Review: 2008 Ford Escape
This 2008 review is representative of model years 2008 to 2012.
By Dan Jedlicka of MSN Autos
The early 2008 Ford Escape was due for a complete overhaul, but the 2007 model was pretty good so Ford just gave the new version more rugged styling, nicer interior and additional features.
The Escape has been the top-selling small SUV since its 2001 arrival, with more than 1 million sold. Carried over from the 2007 version are a rigid structure, decent room for five tall occupants, a large cargo area and good roadability.
Engines also are carried over, as is a gasoline/electric hybrid version.
Passing for Crossover
The entry gasoline-engine XLS, midrange XLT and top-line Limited trim levels are offered with front- or all-wheel drive without low-range gearing. So is the gas/electric Hybrid version.
New Rugged Styling
Headlights sweep up toward the corners of the Escape and surround a large new grille. Available 17-inch wheels further toughen the overall look.
New recessed channels in the roof panel improve airflow over the top of the Escape, and horizontal ribs in the roof strengthen the body structure and reduce interior noise. Additional isolation from wind and road noise is provided by thick new carpeting and an acoustic headliner on the inner roof.
Lower Sticker Prices
Base prices range from $18,580 for the front-wheel-drive XLS 4-cylinder version with a 5-speed manual gearbox to $26,825 for the all-wheel-drive Hybrid, which has a continuously variable automatic transmission (CVT).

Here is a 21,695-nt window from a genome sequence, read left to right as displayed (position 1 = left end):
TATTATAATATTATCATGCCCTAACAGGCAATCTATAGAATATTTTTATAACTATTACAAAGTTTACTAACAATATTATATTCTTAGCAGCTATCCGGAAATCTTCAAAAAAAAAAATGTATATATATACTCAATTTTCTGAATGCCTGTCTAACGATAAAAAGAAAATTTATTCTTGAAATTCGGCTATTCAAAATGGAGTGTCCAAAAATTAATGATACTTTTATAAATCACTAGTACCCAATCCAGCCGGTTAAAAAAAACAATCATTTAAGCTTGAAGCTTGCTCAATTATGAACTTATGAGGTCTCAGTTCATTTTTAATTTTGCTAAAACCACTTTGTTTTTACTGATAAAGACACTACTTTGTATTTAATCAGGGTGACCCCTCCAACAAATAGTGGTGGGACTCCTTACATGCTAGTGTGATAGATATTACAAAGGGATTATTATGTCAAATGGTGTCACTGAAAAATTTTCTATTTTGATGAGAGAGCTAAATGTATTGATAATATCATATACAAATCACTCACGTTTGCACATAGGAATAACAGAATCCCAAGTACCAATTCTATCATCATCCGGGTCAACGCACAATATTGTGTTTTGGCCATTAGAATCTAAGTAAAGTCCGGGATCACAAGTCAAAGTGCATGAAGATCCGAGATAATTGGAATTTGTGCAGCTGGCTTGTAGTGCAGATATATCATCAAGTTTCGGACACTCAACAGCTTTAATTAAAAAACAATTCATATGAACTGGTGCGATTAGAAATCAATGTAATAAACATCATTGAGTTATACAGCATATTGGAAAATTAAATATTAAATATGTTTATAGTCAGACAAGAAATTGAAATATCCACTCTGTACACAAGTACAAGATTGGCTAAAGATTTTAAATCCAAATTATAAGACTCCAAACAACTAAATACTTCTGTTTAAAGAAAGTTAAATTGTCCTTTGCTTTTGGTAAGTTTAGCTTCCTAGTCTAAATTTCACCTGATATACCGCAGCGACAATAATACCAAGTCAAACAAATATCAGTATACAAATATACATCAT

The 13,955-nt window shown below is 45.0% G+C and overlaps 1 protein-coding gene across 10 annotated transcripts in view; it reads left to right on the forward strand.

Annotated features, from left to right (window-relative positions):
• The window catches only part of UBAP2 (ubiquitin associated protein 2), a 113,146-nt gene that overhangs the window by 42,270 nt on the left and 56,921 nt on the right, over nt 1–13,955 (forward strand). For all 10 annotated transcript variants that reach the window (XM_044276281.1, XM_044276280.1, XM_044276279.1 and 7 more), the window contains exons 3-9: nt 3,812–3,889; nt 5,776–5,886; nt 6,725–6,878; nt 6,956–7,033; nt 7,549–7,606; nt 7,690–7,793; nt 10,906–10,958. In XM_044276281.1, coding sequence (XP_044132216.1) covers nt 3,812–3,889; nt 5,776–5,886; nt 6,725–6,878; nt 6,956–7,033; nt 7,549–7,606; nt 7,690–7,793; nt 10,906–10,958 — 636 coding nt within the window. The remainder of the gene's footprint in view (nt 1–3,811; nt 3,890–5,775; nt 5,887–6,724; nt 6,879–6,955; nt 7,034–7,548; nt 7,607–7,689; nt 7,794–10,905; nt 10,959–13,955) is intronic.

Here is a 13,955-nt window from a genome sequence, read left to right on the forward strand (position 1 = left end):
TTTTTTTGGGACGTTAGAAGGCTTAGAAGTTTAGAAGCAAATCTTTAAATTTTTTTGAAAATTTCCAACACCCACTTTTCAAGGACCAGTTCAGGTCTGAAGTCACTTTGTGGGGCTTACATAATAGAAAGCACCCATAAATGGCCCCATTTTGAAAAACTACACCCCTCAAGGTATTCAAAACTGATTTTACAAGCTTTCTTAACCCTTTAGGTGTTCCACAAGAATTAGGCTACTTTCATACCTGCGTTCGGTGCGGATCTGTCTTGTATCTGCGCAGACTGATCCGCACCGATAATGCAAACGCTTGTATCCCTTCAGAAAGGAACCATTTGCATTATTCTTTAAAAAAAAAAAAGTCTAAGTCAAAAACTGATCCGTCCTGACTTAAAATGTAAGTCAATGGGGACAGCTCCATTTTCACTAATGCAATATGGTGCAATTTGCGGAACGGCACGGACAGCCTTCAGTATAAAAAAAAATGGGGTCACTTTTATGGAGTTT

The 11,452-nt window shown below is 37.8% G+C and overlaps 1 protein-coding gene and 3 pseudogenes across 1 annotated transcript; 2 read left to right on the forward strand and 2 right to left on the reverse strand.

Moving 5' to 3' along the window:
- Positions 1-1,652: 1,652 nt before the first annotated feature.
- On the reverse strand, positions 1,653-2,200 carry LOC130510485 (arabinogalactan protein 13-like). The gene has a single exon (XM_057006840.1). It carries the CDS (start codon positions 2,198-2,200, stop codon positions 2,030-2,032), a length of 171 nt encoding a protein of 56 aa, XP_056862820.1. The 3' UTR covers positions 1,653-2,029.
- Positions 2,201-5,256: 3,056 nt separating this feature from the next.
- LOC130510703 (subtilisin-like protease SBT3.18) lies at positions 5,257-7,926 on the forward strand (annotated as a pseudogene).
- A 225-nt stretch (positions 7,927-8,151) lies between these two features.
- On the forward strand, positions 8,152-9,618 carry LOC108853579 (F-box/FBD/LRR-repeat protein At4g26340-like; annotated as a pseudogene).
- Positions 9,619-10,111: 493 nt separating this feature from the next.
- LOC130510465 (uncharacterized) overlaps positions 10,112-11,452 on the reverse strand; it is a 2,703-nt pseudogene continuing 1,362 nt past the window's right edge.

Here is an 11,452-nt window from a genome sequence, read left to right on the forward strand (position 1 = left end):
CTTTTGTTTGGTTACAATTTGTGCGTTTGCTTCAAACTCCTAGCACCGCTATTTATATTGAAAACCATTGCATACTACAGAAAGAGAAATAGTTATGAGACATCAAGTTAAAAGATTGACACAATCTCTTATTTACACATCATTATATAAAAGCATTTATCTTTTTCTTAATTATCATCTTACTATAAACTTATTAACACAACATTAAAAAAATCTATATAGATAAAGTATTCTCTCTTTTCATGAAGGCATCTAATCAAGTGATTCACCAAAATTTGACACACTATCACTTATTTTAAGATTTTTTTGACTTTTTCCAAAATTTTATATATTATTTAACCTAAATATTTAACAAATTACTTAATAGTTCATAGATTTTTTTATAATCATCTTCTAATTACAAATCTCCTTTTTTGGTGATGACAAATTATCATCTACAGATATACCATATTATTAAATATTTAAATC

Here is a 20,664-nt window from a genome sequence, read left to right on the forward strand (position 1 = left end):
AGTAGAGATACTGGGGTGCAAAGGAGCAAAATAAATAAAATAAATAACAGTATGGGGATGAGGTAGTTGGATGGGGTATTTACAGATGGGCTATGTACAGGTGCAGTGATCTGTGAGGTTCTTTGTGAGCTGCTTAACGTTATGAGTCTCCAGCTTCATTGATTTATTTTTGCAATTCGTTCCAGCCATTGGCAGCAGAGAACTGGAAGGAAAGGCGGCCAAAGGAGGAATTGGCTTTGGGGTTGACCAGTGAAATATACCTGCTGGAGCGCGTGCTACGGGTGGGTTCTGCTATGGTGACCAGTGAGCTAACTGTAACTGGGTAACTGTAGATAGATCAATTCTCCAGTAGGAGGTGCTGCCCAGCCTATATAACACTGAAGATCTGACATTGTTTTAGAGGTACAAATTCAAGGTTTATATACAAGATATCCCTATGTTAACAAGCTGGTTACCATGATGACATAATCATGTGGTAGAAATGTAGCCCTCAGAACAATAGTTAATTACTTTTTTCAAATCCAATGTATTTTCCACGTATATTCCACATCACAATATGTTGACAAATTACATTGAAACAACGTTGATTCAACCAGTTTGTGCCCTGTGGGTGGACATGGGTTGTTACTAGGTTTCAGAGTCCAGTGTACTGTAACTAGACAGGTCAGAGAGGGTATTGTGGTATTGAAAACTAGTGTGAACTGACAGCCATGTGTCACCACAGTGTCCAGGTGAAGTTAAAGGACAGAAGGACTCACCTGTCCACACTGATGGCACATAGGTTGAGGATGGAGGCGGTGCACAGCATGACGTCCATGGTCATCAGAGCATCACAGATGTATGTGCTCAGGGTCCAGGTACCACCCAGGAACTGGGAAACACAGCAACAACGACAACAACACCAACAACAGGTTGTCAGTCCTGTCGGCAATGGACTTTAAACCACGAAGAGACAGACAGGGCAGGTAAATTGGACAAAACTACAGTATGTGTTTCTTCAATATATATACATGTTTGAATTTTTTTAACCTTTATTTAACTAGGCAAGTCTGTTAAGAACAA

The Limited V6 costs $23,580-$25,330, but the trim level expected to account for half of Escape sales is the $21,880 front-wheel-drive XLT V6.
The XLS also is available with a 4-speed automatic transmission, while the V6 only comes with that automatic. A more modern 5-speed automatic really should be offered.
Lazy Base Engine
The 3.0-liter 200-horsepower V6 delivers considerably better acceleration and lets the Escape tow up to 3,500 pounds, although the 65-75 mph passing time on highways is average. An engine with at least another 35 horsepower and more torque would be appreciated, especially if the Escape has a heavy load.
Surprisingly Fast Hybrid
The Hybrid's transition between gas and electric operation was good, but has been made smoother for 2008.
Lower Estimated Economy
The front-wheel-drive Escape 4-cylinder with the manual gearbox delivers an estimated 22 mpg in the city and 28 on highways. Figures with front-wheel drive and the automatic are 20 city and 26 highway—and 19 and 24 with all-wheel drive.
The Escape V6 front-wheel-drive version provides 18 city and 24 highway, or 17 and 22 with all-wheel drive, which usually lowers fuel economy.
More Upscale Interior
There's a new uncluttered center console. And a "top-of-dash" level display in the dashboard shows radio functions, climate control readouts and ambient temperature. This new design puts key vehicle information in one place at the top of the dash to make it easier to reference when driving. But daytime reflections on dashboard gauge covers should be eliminated.
All safety features now are standard. They include "safety canopy" side air curtains that provide head and neck protection, side-impact airbags, anti-lock brakes, tire-pressure-monitor system and a traction/anti-skid control with a roll-stability control system (except for the Hybrid).
New options include dual electronic automatic temperature control, SIRIUS satellite radio, leather seats with a power driver's seat, sunroof, 17-inch wheels and a Limited Luxury Package with heated front seats, reverse sensing system and steering-wheel audio switches.
The 2008 Escape is more of an attractive buy than ever, although regular versions could use stronger gasoline engines.